Anne Lochoff is the Strategic Advisor at World Vision, in this role she acts as an advisor to Asia P3 Hub, a cross-sector platform that works with corporates, start-ups, government and non-profit organisations to build strategic, mutually-beneficial partnerships to address humanitarian challenges.
As an accomplished female leader who has worked at global advertising agencies, what traits do you think are necessary for success?
In the creative sector, skills such as intuition (trends), empathy (insights), emotional intelligence (consumer understanding) and planning (strategy) are established as traits of an accomplished leader who manages the creation of ideas.
With that in mind, how do these traits influence your management style or hiring decisions?
The traits mentioned are key to any innovation process I have realised how valuable they are when applied to other industries requiring a fresh perspective on their approach to business. We often focus on the hard skills (knowledge of process) when hiring innovative leaders. In my experience the soft skills or emotional intelligence of a leader is just as important to consider in the recruitment process.
What advice would you give to business leaders who want to promote diversity through talent attraction and development?
It is important to create a corporate culture that sees diverse ways of thinking as a valuable tool for innovation. Innovation comes from looking at an old problem in a completely new way, which creates growth, solutions and sustainability. At Asia P3 Hub, we use the term “combinatorial innovation”, meaning the idea of combining existing elements together in new and innovative ways.
Another thing would be identifying where we lose female talents within the leadership pipeline and work with them to decrease the risk. We often hear about women holding board positions, but rarely about how one can get there. Therefore, how do we know that business leaders are detailing the steps required and that equal opportunities are given to all genders in progressing through the board leadership pipeline?
According to your observations, what can the society do to better empower females to thrive?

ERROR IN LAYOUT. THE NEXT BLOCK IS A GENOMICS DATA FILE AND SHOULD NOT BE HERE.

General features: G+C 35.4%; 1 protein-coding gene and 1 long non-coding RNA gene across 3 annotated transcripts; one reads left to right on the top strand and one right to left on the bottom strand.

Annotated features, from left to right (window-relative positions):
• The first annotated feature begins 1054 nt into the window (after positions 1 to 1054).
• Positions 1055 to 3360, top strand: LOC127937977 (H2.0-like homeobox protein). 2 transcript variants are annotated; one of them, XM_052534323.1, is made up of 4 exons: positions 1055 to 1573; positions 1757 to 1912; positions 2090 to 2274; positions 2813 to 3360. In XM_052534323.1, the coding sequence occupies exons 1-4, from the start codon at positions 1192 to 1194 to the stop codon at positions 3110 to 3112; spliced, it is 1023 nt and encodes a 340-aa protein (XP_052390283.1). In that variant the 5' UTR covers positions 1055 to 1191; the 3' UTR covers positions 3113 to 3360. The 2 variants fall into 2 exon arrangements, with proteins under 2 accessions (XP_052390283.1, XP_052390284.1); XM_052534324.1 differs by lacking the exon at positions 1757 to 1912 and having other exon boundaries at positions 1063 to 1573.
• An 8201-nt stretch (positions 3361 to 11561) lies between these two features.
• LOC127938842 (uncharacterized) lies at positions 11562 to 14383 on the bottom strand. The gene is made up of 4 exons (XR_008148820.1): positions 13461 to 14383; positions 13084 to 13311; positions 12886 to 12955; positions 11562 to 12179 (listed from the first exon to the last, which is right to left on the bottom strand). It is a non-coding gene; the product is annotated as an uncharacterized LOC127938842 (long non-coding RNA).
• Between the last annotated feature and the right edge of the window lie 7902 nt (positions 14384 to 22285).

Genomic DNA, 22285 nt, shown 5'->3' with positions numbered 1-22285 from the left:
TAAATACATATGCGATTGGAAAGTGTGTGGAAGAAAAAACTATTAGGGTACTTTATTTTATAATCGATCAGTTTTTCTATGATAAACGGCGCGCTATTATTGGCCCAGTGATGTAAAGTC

Value the contribution of women. Sometimes it helps to put it into numbers so valuing their contributions to the world economy would be a start. According to IMF publications, “our new estimates show that, for the bottom half of countries in our sample in terms of gender inequality, closing the gender gap in employment could increase GDP by an average of 35 percent—of which 7–8 percentage points are productivity gains due to gender diversity. Adding one more woman in a firm’s senior management or corporate board—while keeping the size of the board unchanged—is associated with an 8–13 basis point higher return on assets.”
How has your experience as a mentor in supporting women entrepreneurs been?
I believe mentoring should be a learning experience for both the mentor and the mentee. As a mentor, I have learnt a lot from my mentees and have found inspiration in their resilience, empathy, ingenuity and courage. Mentoring has also given me valuable insights into start-ups, cross-cultural considerations, business models and innovation processes that I can constantly apply to my way of working.
What are your thoughts on the use of technology in terms of gender diversity/balance?
People programme technology and are teaching it how to think. For technology to be beneficial, we will have to ensure that the unconscious bias people might have isn’t programmed into it. Equally for it to value and respect the contribution of women and men equally, that way it can be leveraged to build a corporate culture that better embraces diversity.